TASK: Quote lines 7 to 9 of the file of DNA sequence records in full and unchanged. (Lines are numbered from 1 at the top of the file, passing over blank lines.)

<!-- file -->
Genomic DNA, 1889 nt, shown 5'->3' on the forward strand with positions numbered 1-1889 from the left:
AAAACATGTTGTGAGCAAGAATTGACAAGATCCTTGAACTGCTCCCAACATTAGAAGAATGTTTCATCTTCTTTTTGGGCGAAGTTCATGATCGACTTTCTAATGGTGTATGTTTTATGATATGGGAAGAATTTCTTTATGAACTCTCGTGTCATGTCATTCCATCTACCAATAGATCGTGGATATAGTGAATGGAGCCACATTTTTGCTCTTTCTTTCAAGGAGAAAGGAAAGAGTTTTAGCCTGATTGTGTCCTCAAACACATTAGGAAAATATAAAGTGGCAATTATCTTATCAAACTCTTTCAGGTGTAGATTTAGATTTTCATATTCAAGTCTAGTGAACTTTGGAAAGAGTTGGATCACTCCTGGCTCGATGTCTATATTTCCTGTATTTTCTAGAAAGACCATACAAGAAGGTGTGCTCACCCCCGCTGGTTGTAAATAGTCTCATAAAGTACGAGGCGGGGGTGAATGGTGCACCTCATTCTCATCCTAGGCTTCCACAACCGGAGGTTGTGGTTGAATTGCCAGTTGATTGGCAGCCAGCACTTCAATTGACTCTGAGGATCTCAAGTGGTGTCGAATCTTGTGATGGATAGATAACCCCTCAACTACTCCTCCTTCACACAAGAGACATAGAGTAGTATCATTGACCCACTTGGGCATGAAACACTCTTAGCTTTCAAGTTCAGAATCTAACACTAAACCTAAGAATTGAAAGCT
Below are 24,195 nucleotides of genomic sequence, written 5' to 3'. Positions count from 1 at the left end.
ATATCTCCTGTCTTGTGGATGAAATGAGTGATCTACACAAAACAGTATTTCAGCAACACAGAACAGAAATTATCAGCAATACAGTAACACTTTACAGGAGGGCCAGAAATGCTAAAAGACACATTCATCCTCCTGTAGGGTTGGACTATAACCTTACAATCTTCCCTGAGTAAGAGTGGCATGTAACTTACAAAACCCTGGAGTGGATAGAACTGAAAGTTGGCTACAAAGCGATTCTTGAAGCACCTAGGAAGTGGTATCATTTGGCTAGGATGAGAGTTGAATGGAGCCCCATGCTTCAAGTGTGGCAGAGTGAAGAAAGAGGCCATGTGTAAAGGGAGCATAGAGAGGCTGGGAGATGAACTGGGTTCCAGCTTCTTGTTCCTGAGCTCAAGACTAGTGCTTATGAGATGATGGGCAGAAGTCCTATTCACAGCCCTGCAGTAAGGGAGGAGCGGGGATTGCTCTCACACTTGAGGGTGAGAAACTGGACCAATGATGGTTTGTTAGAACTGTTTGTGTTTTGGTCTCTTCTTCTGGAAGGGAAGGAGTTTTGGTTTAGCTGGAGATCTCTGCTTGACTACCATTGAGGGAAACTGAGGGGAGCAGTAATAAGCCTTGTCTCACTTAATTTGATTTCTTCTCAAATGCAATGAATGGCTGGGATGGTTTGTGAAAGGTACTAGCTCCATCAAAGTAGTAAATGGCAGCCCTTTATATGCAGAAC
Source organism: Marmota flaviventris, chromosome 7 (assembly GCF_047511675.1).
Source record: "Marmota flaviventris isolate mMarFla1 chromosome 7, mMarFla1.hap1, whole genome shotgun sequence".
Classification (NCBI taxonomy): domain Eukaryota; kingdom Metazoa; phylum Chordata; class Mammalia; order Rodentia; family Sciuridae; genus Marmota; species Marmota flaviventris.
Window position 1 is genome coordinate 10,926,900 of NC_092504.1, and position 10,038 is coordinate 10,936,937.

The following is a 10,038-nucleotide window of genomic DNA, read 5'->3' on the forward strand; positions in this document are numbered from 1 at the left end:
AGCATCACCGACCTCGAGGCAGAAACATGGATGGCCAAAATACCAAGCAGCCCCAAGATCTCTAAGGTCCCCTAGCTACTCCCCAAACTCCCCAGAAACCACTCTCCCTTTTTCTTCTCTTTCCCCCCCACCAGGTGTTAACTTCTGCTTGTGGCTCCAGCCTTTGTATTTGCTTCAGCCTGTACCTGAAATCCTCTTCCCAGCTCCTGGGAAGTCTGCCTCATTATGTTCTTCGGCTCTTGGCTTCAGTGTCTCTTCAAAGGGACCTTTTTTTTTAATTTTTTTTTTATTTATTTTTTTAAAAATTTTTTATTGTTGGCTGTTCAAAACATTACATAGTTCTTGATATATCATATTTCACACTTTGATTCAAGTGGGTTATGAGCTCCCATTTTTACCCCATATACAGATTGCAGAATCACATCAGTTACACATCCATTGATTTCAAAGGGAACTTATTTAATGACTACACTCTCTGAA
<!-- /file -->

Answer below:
Classification (NCBI taxonomy): domain Eukaryota; kingdom Metazoa; phylum Chordata; class Mammalia; order Rodentia; family Sciuridae; genus Marmota; species Marmota flaviventris.
Window position 1 is genome coordinate 10,926,900 of NC_092504.1, and position 10,038 is coordinate 10,936,937.

The following is a 10,038-nucleotide window of genomic DNA, read 5'->3' on the forward strand; positions in this document are numbered from 1 at the left end: